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Farm Radio Weekly

2. Swaziland: Invasion of rats destroy crops (IPS)

When good rains finally fell, Catherine Mngomezulu was hopeful that she would reap a bumper harvest this year. Then the rats appeared. “I don’t even have maize meal because the rats ate all the maize,” she says.

Like many others in Swaziland’s arid Lavumisa region, Mngomezulu and her family have survived on food aid since a prolonged drought hit in 1992.

At the start of the rains in September 2009, Mngomezulu and her family planted more than two hectares of maize, beans, groundnuts, sweet potatoes and cotton.

But instead of the expected 500 kilos of maize, the family harvested just 50. An invasion of rats devoured the rest.
Dr. George Ndlangamandla is the national director of agriculture. He says the government is willing to assist the people of Lavumisa to get rid of the rats. But there is no budget. “We sent officials to inspect the situation and we do appreciate that we have a problem in the affected areas,” he says. He advised the community to use traps to kill the pests.

Philip Mntshali grows vegetables nearby. He says that Dr. Ndlangamandla’s advice is like prescribing a cough mixture to a TB patient. “We’ve tried setting up traps but these rats are so many it makes no difference.” He is now placing poisonous pellets around his garden to kill the rats. But he knows that the poison might kill the birds of prey which feed on the dead rats.

“There is nothing I can do,” says Mr. Mntshali. “Government is not helping us even with technical advice on how to deal with this problem, let alone money.”

According to Nimrod Dlamini, an environmental health officer, free poisonous pellets are available at a local health centre. Mr. Dlamini says the pellets are sufficient to kill a rat. Chickens would have to eat several rats to be poisoned.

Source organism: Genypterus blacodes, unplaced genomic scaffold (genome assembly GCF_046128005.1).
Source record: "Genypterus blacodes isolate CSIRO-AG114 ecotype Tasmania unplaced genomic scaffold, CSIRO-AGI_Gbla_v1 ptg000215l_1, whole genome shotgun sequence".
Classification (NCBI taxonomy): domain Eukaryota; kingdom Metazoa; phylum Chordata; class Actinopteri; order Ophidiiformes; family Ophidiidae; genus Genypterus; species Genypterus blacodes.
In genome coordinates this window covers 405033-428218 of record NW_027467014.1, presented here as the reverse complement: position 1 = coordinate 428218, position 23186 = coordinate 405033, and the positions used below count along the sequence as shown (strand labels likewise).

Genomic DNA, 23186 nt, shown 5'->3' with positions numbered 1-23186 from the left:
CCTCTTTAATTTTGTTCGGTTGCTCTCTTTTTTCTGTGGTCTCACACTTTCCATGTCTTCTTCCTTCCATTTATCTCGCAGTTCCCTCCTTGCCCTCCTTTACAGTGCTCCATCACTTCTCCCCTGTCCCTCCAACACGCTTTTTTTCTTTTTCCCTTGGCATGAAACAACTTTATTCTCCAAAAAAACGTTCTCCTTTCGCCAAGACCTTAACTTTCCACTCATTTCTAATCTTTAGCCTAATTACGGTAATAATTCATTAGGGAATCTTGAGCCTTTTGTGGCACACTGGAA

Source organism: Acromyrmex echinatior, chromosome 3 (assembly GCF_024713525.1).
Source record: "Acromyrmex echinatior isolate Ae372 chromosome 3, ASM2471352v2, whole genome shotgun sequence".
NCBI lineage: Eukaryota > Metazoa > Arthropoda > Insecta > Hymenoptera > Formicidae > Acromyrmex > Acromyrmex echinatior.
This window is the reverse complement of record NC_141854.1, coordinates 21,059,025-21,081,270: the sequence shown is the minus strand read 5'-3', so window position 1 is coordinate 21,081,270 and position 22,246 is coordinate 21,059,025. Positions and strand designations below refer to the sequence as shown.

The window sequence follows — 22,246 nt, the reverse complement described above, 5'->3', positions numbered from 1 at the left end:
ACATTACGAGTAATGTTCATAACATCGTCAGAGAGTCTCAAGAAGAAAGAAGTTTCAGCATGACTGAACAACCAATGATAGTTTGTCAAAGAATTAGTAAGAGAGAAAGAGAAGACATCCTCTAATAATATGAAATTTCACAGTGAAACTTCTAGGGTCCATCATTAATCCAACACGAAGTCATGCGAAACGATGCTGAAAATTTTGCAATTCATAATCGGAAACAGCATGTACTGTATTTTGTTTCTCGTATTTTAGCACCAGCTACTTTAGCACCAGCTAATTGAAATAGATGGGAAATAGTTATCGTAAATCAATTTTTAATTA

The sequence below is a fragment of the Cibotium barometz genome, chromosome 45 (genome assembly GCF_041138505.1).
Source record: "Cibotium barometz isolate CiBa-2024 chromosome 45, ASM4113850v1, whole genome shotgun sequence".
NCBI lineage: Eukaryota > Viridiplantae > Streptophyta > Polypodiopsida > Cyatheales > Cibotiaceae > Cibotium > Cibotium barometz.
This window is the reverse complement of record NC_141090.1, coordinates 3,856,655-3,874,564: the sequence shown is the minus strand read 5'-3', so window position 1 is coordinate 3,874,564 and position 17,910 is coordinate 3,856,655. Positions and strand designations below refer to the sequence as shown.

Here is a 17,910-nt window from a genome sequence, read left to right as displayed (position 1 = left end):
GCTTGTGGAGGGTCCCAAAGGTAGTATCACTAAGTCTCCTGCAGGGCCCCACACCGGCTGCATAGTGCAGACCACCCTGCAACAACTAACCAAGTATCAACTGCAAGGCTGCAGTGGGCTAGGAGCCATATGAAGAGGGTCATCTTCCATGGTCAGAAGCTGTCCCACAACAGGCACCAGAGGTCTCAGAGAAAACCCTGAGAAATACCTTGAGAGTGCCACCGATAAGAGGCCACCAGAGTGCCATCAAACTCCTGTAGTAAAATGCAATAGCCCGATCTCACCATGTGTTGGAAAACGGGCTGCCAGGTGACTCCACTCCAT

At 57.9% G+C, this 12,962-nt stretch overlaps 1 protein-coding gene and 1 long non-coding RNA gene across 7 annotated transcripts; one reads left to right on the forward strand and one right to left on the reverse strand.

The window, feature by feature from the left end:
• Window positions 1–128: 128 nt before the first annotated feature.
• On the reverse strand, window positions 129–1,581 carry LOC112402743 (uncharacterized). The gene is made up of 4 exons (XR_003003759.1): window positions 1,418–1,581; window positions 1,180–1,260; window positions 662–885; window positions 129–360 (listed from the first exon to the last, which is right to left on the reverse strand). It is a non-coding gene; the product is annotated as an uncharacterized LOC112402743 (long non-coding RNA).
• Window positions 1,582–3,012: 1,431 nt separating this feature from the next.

Judging by the volume of crops, clothes and other materials eaten by the rats, farmers are not exaggerating the seriousness of the problem. The many rat holes in homesteads and fields give a clear picture that rat populations are higher than usual.

Sarah Sihlongonyane is a traditional healer. “I tried to poison them using weevil tablets and while I was able to kill a few of them, the chickens ate the dead rats and died,” she says. “I stopped killing the rats and now they do as they please in my home.”

Mrs. Sihlongonyane has decided that even her indigenous knowledge cannot overcome the rats. Having a cat in the family is one method to chase them away, but Sihlongonyane said even cats are now “tired of these pests and just ignore them.”

Dr. Themba Mahlaba is with the University of Swaziland. He says that the rats may have been attracted to the area because good rains resulted in abundant food. “Rats also reproduce very fast, which is why now they are eating everything ? because they are competing for food.”

Dr. Mahlaba advised the community against the use of pesticides. He said people could end up killing other creatures and damaging the environment. “The people need to be trained on how to make community traps so that they can kill as many rats as possible,” he says.

Catherine Mngomezulu can’t quantify her loss in dollars, but said she had planted enough to sustain her family. She and her community are locking their valuables in metal trunks and gloomily anticipating another year relying on food aid.

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